As a company specializing in industrial plastic recycling, we have a vested interest in the circular economy. The circular economy is of course, fueled by circular products. At least that is the underlying thought. What you might not know is that the circular economy principle is not as black-and-white as it might seem. This is easily understood by examining what circular products are and whether they really exist.
A truly circular economy that produces zero waste is not technically possible. So to the extent that we understand circular products, the goal is to eliminate waste as much as possible. This requires an entirely new way of thinking. It requires thinking about product end-of-life in such a way as to anticipate how said product could be recycled, reused, or repurposed.
What are circular products?
Circular products are loosely defined as products designed around the circular economy. That does not help unless you understand the circular economy principle. The circular economy eliminates waste by finding ways to utilize unwanted products rather than throwing them away.
As things currently stand, manufacturers rarely think about what happens to their products at end-of-life. Indeed, that is why we are able to recycle so many commercial plastics. Manufacturers just assume their unwanted products will be thrown away. That’s not a problem for them. They design their products to last long enough for consumers to get decent life out of them. After that, it is into the trash they go.
In a circular economy, the trash can is eliminated from the equation. A product no longer wanted by the consumer is recovered and either reused or repurposed. This would continue cycle after cycle until the product’s practical life has ended. At that point, all the individual components that make up the product are recovered and recycled.
Do circular products really exist?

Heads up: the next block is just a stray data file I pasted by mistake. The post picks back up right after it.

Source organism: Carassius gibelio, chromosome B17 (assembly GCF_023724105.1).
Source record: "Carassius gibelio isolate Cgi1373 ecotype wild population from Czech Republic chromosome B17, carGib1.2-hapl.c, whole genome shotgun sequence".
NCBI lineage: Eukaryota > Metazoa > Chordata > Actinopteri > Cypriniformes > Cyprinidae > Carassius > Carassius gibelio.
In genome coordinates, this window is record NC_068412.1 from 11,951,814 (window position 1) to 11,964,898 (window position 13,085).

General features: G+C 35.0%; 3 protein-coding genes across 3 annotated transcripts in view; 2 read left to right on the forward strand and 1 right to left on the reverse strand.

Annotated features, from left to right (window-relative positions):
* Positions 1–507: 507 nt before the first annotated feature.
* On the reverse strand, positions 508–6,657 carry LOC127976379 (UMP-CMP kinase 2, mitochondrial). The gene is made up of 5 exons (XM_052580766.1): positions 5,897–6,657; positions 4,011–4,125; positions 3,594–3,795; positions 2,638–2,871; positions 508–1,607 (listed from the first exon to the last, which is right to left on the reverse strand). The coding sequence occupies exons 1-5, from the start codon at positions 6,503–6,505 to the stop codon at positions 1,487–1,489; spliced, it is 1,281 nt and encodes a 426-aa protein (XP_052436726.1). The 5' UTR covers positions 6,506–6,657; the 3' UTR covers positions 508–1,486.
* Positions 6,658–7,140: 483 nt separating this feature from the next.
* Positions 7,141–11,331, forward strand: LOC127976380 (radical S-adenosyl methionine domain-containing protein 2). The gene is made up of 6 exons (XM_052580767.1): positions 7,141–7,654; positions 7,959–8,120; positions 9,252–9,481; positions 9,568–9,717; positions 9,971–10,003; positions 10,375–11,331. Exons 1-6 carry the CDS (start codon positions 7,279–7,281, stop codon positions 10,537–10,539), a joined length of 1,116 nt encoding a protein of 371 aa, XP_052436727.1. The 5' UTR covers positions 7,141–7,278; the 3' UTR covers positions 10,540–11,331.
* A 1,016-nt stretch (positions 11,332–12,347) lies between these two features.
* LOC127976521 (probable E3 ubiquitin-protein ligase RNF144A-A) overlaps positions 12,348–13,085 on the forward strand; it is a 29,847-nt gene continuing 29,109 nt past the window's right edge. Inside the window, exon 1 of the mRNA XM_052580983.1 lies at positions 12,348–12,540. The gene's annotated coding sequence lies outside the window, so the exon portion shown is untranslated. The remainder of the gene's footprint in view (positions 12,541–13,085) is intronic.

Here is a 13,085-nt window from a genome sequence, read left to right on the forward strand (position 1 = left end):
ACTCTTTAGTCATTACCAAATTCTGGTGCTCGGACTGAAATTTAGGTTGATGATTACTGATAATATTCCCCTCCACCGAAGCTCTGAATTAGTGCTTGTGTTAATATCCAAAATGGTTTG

The answer to the question of whether circular products really exist depends on how loosely you define your terms. If the goal of the circular economy is to completely eliminate waste, then the answer is ‘no’. It is impossible to eliminate all waste from the human experience. The very laws of physics explain why.
If, on the other hand, you are willing to define the circular economy as one that minimizes waste to the greatest degree, then you can say circular products really do exist. One example is the cell phone. It is often touted as a great example of how the circular economy works.
People in developed nations buy new cell phones all the time. But rather than throwing those phones away, they can be turned over to recycling companies or even phone manufacturers themselves. The phones can be physically refurbished, wiped out in terms of their software, given new software, and sold on the secondary market in developing countries.
Such a scenario exemplifies how the circular economy is supposed to work. Rather than being thrown away, used cell phones are given new life. But eventually, even those phones will no longer be usable. That is where recycling comes in.
Does recycling completely eliminate waste?
Recycling further extends a circular product’s life by recovering as many reusable materials as possible. But even in that, there will be some waste. At a product’s absolute end-of-life, certain parts of that product will not be recoverable or reusable in any meaningful way.
Commercial plastic recycling contributes to the circular economy inasmuch as it transforms plastic waste into reusable material. So while circular products in their purest form don’t really exist, there are plenty of scenarios in which we get pretty darned close.